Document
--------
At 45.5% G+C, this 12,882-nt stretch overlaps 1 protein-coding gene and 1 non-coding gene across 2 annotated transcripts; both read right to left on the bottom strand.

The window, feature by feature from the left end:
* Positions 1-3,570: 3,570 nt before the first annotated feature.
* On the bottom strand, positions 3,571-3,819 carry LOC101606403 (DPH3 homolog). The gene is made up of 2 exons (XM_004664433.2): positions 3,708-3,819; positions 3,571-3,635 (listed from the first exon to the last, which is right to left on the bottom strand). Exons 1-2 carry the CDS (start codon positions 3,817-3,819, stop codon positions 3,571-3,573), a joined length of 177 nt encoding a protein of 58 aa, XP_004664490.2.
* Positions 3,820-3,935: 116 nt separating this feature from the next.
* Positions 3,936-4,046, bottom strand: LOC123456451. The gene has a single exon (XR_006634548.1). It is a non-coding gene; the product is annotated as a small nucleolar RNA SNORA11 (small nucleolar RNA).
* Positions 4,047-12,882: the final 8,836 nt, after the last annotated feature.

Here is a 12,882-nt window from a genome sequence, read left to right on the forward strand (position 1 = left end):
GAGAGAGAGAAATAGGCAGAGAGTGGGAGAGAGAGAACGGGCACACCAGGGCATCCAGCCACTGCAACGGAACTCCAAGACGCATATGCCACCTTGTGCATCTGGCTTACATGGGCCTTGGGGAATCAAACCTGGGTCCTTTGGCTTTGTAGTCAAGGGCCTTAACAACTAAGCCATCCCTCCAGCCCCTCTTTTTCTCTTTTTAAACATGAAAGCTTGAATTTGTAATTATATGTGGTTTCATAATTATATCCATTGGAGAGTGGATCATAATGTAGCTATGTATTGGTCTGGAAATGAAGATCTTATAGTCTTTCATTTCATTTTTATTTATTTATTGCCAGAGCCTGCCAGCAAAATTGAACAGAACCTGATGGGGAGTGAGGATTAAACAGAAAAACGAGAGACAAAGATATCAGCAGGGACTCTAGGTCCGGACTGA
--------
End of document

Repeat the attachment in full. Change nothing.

At 45.5% G+C, this 12,882-nt stretch overlaps 1 protein-coding gene and 1 non-coding gene across 2 annotated transcripts; both read right to left on the bottom strand.

The window, feature by feature from the left end:
* Positions 1-3,570: 3,570 nt before the first annotated feature.
* On the bottom strand, positions 3,571-3,819 carry LOC101606403 (DPH3 homolog). The gene is made up of 2 exons (XM_004664433.2): positions 3,708-3,819; positions 3,571-3,635 (listed from the first exon to the last, which is right to left on the bottom strand). Exons 1-2 carry the CDS (start codon positions 3,817-3,819, stop codon positions 3,571-3,573), a joined length of 177 nt encoding a protein of 58 aa, XP_004664490.2.
* Positions 3,820-3,935: 116 nt separating this feature from the next.
* Positions 3,936-4,046, bottom strand: LOC123456451. The gene has a single exon (XR_006634548.1). It is a non-coding gene; the product is annotated as a small nucleolar RNA SNORA11 (small nucleolar RNA).
* Positions 4,047-12,882: the final 8,836 nt, after the last annotated feature.

Here is a 12,882-nt window from a genome sequence, read left to right on the forward strand (position 1 = left end):
GAGAGAGAGAAATAGGCAGAGAGTGGGAGAGAGAGAACGGGCACACCAGGGCATCCAGCCACTGCAACGGAACTCCAAGACGCATATGCCACCTTGTGCATCTGGCTTACATGGGCCTTGGGGAATCAAACCTGGGTCCTTTGGCTTTGTAGTCAAGGGCCTTAACAACTAAGCCATCCCTCCAGCCCCTCTTTTTCTCTTTTTAAACATGAAAGCTTGAATTTGTAATTATATGTGGTTTCATAATTATATCCATTGGAGAGTGGATCATAATGTAGCTATGTATTGGTCTGGAAATGAAGATCTTATAGTCTTTCATTTCATTTTTATTTATTTATTGCCAGAGCCTGCCAGCAAAATTGAACAGAACCTGATGGGGAGTGAGGATTAAACAGAAAAACGAGAGACAAAGATATCAGCAGGGACTCTAGGTCCGGACTGA